2002 - August 11.
Article in Glåmdalen, Saturday August 3. 2002
Translation by Dag Sirnes:
Silje - from the world to Nes
''There's always a first time'', Silje sings on her latest CD. Now she sings for the first time in Nes.
Silje Nergaard, one of the most unique vocalists in the international jazz arena at the moment, comes from the world to Nes. It really revolves around Nergaard's seventh album, ''At first light''. The distinctive voice, which has been described by critics as "girly", has brought her around the world. On the latest album, Nergaard herself is behind nine of the twelve songs and the album has been very well received.
Silje Nergaard is the only European artist who passed the eye of the needle to take part in the Verve Now Tour, which has brought her to Spain, England, Switzerland, Austria, Denmark, the Netherlands, Belgium and not least Germany. She has participated in several major international jazz festivals, such as The North Sea Jazz Festival in The Hague.
In the autumn, Nergaard travels with a band to the USA and in November she will be on stage in Hong Kong. With international recognition and great success in the last couple of years, Silje Nergaard and band are ready for Elvefestivalen (The River Festival) in Nes, where she offers her beautiful, distinctive voice in beautiful surroundings in Nes church ruins.
Nes church ruins
Sunday, August 11th
Ticket price NOK 250
[About Nes church ruins:
The church ruins in Nes in Akershus county are located at Disen by the headland where the rivers Glomma and Vorma meet. The church ruins are a popular gathering place for weddings, services, concerts and other cultural activities. The church was built on a sacrificial site from pre-Christian times.
The original church building was from the 12th century. The church was set on fire during the war against Sweden in 1567, but was rebuilt later. The church burned down again in 1854 after a lightning strike and was not rebuilt due to the danger of landslides.]
Article in Romerikes Blad, Monday August 12. 2002
Translation by Dag Sirnes:
Love in the open air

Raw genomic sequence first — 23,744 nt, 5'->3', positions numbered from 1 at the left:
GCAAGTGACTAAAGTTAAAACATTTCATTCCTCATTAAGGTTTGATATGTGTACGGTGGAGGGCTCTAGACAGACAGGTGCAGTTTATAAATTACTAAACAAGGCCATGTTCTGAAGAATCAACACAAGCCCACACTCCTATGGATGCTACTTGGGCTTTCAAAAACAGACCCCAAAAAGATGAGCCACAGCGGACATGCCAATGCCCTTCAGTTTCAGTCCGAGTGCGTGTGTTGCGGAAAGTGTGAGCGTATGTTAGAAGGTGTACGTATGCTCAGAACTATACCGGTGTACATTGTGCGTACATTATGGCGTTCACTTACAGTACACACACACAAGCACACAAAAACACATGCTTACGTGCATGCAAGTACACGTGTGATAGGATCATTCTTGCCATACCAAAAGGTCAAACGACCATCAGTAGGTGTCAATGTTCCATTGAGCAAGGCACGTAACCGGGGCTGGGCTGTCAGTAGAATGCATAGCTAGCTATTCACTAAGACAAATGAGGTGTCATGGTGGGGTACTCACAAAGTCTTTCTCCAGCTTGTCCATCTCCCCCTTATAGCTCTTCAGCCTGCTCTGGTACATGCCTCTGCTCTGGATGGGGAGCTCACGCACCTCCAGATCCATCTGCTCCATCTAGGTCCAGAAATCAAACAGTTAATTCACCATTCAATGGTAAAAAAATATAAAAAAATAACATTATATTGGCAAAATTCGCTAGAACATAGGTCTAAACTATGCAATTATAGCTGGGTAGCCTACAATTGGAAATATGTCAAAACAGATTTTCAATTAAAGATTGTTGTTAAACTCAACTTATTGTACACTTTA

Nes church ruins, Sunday night
The first steps on the jazz scene were taken by Hamar girl Silje Nergaard as a 16-year-old at the jazz festival in Molde. The last steps she took in the church ruins in Nes on Sunday night. Then she warmed the audience in an otherwise cool summer evening.
For it is the heat that is Silje Nergaard's musical masterpiece. And her care treatment of the melodic lines. The concert program as such this Sunday was not markedly profiled or varied. She stuck to English-texted songs, despite two CDs with Norwegian lyrics 'on her conscience'.
The opening ''So sorry for your love'', from her latest and critically acclaimed CD, ''At first light'', led on to the title song from this CD. After a beautiful rendition of Sting's "Set them free", we heard her own "Shame on you". ''Unbreakable Heart'', ''Keep on backing loosers'' crept carefully but firmly between the ruin walls before a long and sonorous piano solo introduced her giant hit, ''Be still my heart''. And then she had a funny version of James Taylor's "Traffic Jam".
Silje Nergaard had some new songs on the program, such as the light rock song "Take a long, long walk".
As extra numbers she had "Japanese Blue" and Evert Taube's lullaby, "Bussan lull". And masterfully accompanied by Tord Gustavsen on piano, Harald Johnsen on bass and Ullensaker's Jarle Vespestad on drums.
Yes, Silje Nergaard is a formidable interpreter of jazz ballads. For it is ballads she knows best. Her voice, which is far less hoarse than what I have heard before, almost caresses every single note. She treats the ballads with a believable love.
When the music - the sounds and the beautiful tones - are like a love pact between the artist and the audience, something goes wrong when the most important thing is missing. Closeness.
Nes church ruins are picturesque and beautiful, as Silje Nergaard also expressed. But the brick walls give such a concert an too cold frame. The sensuality of her expression gets a distance problem precisely on a scene like this.
Silje Nergaard loves in the open air. That act of love should have taken place elsewhere. Where we can feel the closeness. And smell it. Music is not just for the ears.
Jan Rudolf Pettersen
Jazz ballads: It warmed well with the melodic jazz ballads of Silje Nergaard during the concert in Nes church ruins on Sunday night. Photo: Geir Egil Skog